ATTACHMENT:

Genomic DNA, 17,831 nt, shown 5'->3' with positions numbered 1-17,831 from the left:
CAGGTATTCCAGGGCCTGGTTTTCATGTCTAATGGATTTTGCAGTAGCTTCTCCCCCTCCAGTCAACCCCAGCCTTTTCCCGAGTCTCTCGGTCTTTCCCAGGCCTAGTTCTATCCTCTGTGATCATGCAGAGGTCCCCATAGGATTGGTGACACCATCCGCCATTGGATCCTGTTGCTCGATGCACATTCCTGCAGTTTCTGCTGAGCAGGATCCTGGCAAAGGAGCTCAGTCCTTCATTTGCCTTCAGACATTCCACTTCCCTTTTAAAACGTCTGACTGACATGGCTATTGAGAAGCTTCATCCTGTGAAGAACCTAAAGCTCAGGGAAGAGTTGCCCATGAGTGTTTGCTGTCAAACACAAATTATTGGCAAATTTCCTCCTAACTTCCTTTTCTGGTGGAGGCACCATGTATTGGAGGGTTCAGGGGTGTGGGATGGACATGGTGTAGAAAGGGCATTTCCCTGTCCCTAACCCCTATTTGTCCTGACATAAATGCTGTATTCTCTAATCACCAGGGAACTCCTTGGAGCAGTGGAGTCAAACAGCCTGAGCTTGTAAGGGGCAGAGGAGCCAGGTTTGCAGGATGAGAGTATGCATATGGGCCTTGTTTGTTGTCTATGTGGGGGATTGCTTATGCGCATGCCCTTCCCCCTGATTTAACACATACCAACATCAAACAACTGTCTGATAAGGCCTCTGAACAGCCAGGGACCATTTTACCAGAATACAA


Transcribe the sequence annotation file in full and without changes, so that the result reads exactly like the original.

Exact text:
Genomic DNA, 17,831 nt, shown 5'->3' with positions numbered 1-17,831 from the left:
CAGGTATTCCAGGGCCTGGTTTTCATGTCTAATGGATTTTGCAGTAGCTTCTCCCCCTCCAGTCAACCCCAGCCTTTTCCCGAGTCTCTCGGTCTTTCCCAGGCCTAGTTCTATCCTCTGTGATCATGCAGAGGTCCCCATAGGATTGGTGACACCATCCGCCATTGGATCCTGTTGCTCGATGCACATTCCTGCAGTTTCTGCTGAGCAGGATCCTGGCAAAGGAGCTCAGTCCTTCATTTGCCTTCAGACATTCCACTTCCCTTTTAAAACGTCTGACTGACATGGCTATTGAGAAGCTTCATCCTGTGAAGAACCTAAAGCTCAGGGAAGAGTTGCCCATGAGTGTTTGCTGTCAAACACAAATTATTGGCAAATTTCCTCCTAACTTCCTTTTCTGGTGGAGGCACCATGTATTGGAGGGTTCAGGGGTGTGGGATGGACATGGTGTAGAAAGGGCATTTCCCTGTCCCTAACCCCTATTTGTCCTGACATAAATGCTGTATTCTCTAATCACCAGGGAACTCCTTGGAGCAGTGGAGTCAAACAGCCTGAGCTTGTAAGGGGCAGAGGAGCCAGGTTTGCAGGATGAGAGTATGCATATGGGCCTTGTTTGTTGTCTATGTGGGGGATTGCTTATGCGCATGCCCTTCCCCCTGATTTAACACATACCAACATCAAACAACTGTCTGATAAGGCCTCTGAACAGCCAGGGACCATTTTACCAGAATACAA